Identifying What to Teach: Using Concepts, Generalizations and Driving Questions, pp. 7 of 9

You may be saying to yourself, “Teaching concepts and generalizations is fine for older learners, but primary children aren’t ready for such higher order learning.”  The fact is that primary level teaching must be about concepts and generalizations or your learners will never be able to learn.  Even very young children are constantly making sense of the world around them.  They are sorting and arranging new information and experiences all the time. A curriculum based on concepts provides learners with tools to help them in this process. Your students, like all of us, are likely to forget bits of information.  What you are helping your learners, even very young learners, to do is to grasp big ideas upon which they can build as they continue to gain information and experiences.  In fact, rather than wait until children are older before focusing on concepts, it is best to start introducing concepts to them at a young age so that they can develop a schema for more complex information when they are older. As they revisit these concepts they would have developed conceptual frameworks or schemata for integrating a lot of new information. Concepts and generalizations should form the core of your teaching units or themes. These big ideas can take your learners beyond specific topics to broader understandings which can go beyond the classroom.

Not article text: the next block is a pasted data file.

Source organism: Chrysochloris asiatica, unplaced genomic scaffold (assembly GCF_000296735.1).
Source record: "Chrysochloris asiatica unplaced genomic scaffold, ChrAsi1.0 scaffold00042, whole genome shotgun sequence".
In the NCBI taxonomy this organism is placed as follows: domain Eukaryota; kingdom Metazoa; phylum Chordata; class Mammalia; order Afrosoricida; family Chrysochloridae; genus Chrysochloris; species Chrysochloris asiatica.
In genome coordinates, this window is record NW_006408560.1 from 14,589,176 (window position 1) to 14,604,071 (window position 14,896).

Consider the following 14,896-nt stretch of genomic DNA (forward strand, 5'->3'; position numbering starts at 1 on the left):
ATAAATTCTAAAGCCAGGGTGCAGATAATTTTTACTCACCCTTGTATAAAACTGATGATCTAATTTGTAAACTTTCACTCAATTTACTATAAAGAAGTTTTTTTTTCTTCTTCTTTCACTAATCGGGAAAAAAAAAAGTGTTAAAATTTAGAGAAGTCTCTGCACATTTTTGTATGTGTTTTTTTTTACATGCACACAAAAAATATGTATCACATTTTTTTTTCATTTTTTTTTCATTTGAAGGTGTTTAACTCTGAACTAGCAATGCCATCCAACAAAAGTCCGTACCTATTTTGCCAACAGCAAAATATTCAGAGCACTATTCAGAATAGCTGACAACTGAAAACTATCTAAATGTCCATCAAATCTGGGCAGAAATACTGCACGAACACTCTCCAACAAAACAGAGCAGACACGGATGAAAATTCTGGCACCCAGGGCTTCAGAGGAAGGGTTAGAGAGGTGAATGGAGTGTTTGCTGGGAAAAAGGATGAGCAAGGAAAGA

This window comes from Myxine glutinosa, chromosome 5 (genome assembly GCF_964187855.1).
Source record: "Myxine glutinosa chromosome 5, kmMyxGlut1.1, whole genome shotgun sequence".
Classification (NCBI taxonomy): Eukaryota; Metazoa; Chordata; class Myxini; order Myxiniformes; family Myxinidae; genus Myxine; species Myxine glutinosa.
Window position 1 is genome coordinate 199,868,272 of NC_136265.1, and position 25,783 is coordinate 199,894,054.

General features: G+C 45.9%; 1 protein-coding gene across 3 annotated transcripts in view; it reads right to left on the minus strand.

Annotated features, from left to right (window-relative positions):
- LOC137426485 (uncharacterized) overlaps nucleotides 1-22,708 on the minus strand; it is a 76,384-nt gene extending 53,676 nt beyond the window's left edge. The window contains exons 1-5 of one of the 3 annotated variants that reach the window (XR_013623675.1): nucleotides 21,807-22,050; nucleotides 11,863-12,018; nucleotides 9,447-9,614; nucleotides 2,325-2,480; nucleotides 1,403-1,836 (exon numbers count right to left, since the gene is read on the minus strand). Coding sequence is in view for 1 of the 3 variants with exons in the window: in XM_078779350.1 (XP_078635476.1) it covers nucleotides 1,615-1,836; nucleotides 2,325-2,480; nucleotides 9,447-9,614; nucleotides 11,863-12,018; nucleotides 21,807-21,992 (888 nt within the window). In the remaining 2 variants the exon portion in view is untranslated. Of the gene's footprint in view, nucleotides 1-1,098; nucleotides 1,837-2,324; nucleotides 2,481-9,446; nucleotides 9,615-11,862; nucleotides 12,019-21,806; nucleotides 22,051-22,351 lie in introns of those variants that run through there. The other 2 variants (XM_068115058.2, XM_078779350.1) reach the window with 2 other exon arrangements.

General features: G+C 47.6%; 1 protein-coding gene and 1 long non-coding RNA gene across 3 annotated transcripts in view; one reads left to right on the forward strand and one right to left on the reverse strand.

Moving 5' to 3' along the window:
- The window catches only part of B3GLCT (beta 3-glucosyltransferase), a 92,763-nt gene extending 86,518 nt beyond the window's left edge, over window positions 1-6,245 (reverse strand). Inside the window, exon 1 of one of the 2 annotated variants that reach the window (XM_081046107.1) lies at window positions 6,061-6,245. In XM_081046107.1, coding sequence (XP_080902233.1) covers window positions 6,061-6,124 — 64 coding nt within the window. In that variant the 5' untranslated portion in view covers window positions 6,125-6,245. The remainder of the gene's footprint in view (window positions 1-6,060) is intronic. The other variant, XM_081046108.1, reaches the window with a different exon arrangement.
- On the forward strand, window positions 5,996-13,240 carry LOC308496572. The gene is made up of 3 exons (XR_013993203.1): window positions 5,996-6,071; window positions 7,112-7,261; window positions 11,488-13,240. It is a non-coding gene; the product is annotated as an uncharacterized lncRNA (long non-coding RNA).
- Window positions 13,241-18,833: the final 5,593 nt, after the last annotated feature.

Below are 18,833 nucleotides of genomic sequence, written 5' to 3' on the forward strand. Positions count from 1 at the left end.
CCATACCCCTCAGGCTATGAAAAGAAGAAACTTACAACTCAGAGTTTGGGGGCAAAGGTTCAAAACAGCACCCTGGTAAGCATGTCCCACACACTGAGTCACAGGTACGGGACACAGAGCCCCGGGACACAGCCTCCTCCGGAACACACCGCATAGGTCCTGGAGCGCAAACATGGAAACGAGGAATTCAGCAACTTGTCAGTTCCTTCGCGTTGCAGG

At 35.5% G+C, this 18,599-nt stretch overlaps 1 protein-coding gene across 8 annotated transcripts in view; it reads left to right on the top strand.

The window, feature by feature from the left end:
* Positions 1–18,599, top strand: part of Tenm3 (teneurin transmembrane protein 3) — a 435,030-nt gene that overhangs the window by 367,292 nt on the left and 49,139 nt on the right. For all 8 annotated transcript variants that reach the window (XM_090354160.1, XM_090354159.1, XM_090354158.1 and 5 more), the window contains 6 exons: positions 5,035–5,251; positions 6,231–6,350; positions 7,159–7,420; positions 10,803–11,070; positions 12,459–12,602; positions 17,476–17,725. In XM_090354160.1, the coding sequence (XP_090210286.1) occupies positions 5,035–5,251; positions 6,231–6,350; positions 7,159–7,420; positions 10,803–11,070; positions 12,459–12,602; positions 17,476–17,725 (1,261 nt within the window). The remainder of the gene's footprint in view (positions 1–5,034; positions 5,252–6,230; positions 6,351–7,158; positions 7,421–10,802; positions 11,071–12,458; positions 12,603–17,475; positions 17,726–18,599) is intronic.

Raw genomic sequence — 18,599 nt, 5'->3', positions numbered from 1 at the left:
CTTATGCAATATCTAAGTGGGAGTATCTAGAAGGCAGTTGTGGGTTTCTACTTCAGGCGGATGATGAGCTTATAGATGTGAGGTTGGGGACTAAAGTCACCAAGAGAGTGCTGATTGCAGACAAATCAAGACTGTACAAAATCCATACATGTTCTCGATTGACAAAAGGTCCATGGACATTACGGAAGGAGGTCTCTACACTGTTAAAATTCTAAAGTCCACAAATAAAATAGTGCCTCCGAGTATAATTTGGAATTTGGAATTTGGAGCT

Driving Questions

Generalizations are crucial to establishing the understanding goals for a lesson, a unit or a course.  However, it is questions that can drive teaching and learning. When you frame your unit understandings as over-arching questions, worded in ways that are appropriate to your learners, you provide the direction for inquiry. Over-arching questions signal to learners that they are going to be figuring something out, rather than simply taking in pre-determined facts. A few carefully worded questions can become the driver for the activities of a unit and a lesson.  They can provide coherence for your learners as they work to make sense of what they are learning.

Driving questions can and should be posed at a variety of levels. The most over-arching questions would go through an entire semester or year; they would provide the framework for your work in social studies overall.  Such questions could be asked over and over again and answered with increasing thought and sophistication.  For example, the question “What does it mean to be a Singaporean” has no easy or “right” answer.  But it can be examined and re-examined throughout the year.  These questions should be broad and few in number.

An Inspiring Quote

"[Open-mindedness] includes an active desire to listen to more sides than one; to give heed to facts from whatever source they come; to give full attention to alternative possibilities; to recognize the possibility of error even in the beliefs that are dearest to us."

~ John Dewey, How We Think

Newsletter Subscription

Subscribe to our newsletter and stay up-to-date with new journal issues!